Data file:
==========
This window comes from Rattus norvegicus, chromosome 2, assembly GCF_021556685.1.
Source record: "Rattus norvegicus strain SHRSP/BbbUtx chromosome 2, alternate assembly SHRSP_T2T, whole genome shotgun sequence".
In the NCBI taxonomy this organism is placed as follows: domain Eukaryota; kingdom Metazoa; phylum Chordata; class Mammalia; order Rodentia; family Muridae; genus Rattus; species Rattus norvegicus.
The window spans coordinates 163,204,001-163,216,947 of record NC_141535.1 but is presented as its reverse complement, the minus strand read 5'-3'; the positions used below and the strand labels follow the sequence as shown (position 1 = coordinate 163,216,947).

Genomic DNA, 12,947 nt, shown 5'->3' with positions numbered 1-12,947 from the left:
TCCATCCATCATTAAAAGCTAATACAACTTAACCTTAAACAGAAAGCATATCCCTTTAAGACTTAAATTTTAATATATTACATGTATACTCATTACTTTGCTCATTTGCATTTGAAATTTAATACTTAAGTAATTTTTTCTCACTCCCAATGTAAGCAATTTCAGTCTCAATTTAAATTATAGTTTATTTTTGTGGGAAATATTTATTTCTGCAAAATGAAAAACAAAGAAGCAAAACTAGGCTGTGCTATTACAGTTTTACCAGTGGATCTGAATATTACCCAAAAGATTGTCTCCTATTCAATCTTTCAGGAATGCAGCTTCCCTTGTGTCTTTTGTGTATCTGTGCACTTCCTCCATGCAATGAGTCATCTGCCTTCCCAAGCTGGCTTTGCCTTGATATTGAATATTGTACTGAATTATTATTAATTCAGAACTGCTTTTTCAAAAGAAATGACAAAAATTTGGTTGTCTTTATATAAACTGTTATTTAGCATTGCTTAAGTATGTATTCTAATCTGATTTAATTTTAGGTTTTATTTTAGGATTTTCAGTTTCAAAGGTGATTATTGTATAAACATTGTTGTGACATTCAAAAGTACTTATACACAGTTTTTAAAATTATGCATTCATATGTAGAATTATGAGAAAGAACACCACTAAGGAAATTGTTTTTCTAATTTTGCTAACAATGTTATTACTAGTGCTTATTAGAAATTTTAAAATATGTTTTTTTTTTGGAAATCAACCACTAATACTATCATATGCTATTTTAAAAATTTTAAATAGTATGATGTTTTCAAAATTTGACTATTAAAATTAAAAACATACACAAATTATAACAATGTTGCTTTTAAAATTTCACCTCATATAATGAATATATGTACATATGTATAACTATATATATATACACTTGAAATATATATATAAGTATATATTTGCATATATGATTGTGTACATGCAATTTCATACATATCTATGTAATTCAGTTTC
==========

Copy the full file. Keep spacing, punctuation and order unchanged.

This window comes from Rattus norvegicus, chromosome 2, assembly GCF_021556685.1.
Source record: "Rattus norvegicus strain SHRSP/BbbUtx chromosome 2, alternate assembly SHRSP_T2T, whole genome shotgun sequence".
In the NCBI taxonomy this organism is placed as follows: domain Eukaryota; kingdom Metazoa; phylum Chordata; class Mammalia; order Rodentia; family Muridae; genus Rattus; species Rattus norvegicus.
The window spans coordinates 163,204,001-163,216,947 of record NC_141535.1 but is presented as its reverse complement, the minus strand read 5'-3'; the positions used below and the strand labels follow the sequence as shown (position 1 = coordinate 163,216,947).

Genomic DNA, 12,947 nt, shown 5'->3' with positions numbered 1-12,947 from the left:
TCCATCCATCATTAAAAGCTAATACAACTTAACCTTAAACAGAAAGCATATCCCTTTAAGACTTAAATTTTAATATATTACATGTATACTCATTACTTTGCTCATTTGCATTTGAAATTTAATACTTAAGTAATTTTTTCTCACTCCCAATGTAAGCAATTTCAGTCTCAATTTAAATTATAGTTTATTTTTGTGGGAAATATTTATTTCTGCAAAATGAAAAACAAAGAAGCAAAACTAGGCTGTGCTATTACAGTTTTACCAGTGGATCTGAATATTACCCAAAAGATTGTCTCCTATTCAATCTTTCAGGAATGCAGCTTCCCTTGTGTCTTTTGTGTATCTGTGCACTTCCTCCATGCAATGAGTCATCTGCCTTCCCAAGCTGGCTTTGCCTTGATATTGAATATTGTACTGAATTATTATTAATTCAGAACTGCTTTTTCAAAAGAAATGACAAAAATTTGGTTGTCTTTATATAAACTGTTATTTAGCATTGCTTAAGTATGTATTCTAATCTGATTTAATTTTAGGTTTTATTTTAGGATTTTCAGTTTCAAAGGTGATTATTGTATAAACATTGTTGTGACATTCAAAAGTACTTATACACAGTTTTTAAAATTATGCATTCATATGTAGAATTATGAGAAAGAACACCACTAAGGAAATTGTTTTTCTAATTTTGCTAACAATGTTATTACTAGTGCTTATTAGAAATTTTAAAATATGTTTTTTTTTTGGAAATCAACCACTAATACTATCATATGCTATTTTAAAAATTTTAAATAGTATGATGTTTTCAAAATTTGACTATTAAAATTAAAAACATACACAAATTATAACAATGTTGCTTTTAAAATTTCACCTCATATAATGAATATATGTACATATGTATAACTATATATATATACACTTGAAATATATATATAAGTATATATTTGCATATATGATTGTGTACATGCAATTTCATACATATCTATGTAATTCAGTTTC